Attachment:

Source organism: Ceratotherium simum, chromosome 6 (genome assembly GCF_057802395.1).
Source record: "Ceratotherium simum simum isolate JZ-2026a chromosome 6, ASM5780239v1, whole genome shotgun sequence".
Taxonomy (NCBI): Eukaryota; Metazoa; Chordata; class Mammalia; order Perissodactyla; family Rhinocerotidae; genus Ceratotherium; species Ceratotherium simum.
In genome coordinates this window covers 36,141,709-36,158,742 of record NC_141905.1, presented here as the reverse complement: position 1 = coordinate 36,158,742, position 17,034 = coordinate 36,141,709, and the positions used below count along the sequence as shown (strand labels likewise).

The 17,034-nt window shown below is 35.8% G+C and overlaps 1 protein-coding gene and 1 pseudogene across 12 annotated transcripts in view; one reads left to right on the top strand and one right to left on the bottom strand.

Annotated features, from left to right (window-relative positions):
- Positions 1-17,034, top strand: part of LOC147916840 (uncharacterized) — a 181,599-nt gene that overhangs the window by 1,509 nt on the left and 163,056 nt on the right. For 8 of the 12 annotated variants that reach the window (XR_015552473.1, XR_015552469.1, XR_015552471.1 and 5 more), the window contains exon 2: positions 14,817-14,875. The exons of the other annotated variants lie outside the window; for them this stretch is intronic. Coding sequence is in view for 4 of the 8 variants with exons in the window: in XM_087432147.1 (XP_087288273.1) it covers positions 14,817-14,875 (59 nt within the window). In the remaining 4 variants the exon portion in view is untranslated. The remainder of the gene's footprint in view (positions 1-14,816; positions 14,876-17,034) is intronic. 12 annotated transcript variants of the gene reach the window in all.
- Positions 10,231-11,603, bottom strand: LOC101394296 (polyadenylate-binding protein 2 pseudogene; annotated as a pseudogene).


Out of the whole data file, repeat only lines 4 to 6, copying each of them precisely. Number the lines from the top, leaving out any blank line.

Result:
In genome coordinates this window covers 36,141,709-36,158,742 of record NC_141905.1, presented here as the reverse complement: position 1 = coordinate 36,158,742, position 17,034 = coordinate 36,141,709, and the positions used below count along the sequence as shown (strand labels likewise).

The 17,034-nt window shown below is 35.8% G+C and overlaps 1 protein-coding gene and 1 pseudogene across 12 annotated transcripts in view; one reads left to right on the top strand and one right to left on the bottom strand.

Annotated features, from left to right (window-relative positions):